CONCORD, N.H. (AP) _ Planet Fitness is threatening to move its headquarters out of the state, taking hundreds of jobs with it, if the Legislature doesn’t change a tax law ahead of its anticipated initial public offering.

The fitness company, founded in New Hampshire and based in Newington, said Tuesday it had filed paperwork with the U.S. Securities and Exchange Commission this week to go public. But company officials say existing state tax law will put an unfair burden on it once it begins selling shares publicly.

The Senate Finance Committee gave initial approval to a bill that would change the tax law Wednesday. Senate President Chuck Morse, a Republican, said he hopes to continue working on the change during the next month. Officials from the Department of Revenue Administration warned lawmakers of its potential negative effects.

Planet Fitness has more than 900 gyms nationwide, according to its website. Its corporate headquarters employs between 150 and 175 people, but that number is expected to grow as the company continues to expand, general counsel Richard Moore said, and lawmakers are putting the potential job losses at 500.

“This isn’t an idle threat,” Moore said. “We’ve had conversations with other states.”

Planet Fitness is organized as a limited liability company in New Hampshire. Under existing law, the company would effectively pay more in business profits tax when its partners sell off their shares. The change Planet Fitness is seeking would protect it from paying more in business taxes when it first goes public.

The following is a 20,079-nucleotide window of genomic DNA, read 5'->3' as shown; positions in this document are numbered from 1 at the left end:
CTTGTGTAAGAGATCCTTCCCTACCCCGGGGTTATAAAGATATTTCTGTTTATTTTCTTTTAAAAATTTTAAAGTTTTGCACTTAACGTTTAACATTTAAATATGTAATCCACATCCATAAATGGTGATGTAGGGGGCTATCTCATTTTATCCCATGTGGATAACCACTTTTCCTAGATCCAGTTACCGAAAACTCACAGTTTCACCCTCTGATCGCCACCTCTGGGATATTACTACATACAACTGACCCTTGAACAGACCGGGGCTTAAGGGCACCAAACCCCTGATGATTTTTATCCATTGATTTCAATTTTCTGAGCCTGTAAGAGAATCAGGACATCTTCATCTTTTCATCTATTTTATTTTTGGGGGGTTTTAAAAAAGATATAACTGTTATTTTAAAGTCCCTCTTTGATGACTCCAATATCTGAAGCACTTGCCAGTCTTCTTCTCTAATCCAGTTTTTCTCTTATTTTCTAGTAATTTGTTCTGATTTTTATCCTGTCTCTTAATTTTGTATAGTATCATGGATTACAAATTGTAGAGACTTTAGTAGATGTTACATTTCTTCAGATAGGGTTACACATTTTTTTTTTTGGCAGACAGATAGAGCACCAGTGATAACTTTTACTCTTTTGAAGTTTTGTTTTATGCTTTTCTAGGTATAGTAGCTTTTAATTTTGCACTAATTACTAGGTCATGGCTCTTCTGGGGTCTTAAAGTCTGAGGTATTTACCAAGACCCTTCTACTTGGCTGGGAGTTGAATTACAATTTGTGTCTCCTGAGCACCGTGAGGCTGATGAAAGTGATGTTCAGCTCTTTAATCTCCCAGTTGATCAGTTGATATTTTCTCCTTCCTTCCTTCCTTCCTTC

Planet Fitness did not say how many shares it would offer, what the stock would be priced or how much money it plans to raise. It also did not say when it expects the IPO to happen.

Moore, the company’s attorney, would not comment directly on the public offering or say how many partners are invested in the company. With this change, Planet Fitness is not trying to avoid existing tax obligations, he said.

“We will pay taxes on the income the company makes,” he said. “We’re not trying to get out of that.”

The commissioner of the state’s Department of Revenue Administration, John Beardmore, told lawmakers that the change could make it easier for large companies to avoid paying the business profits tax in an equitable way.

Members of the Senate Finance Committee say they’re looking to find a solution that keeps Planet Fitness and its jobs in the state.

“I think this is complicated, and I think it was brought to us to save 500 jobs,” Morse said.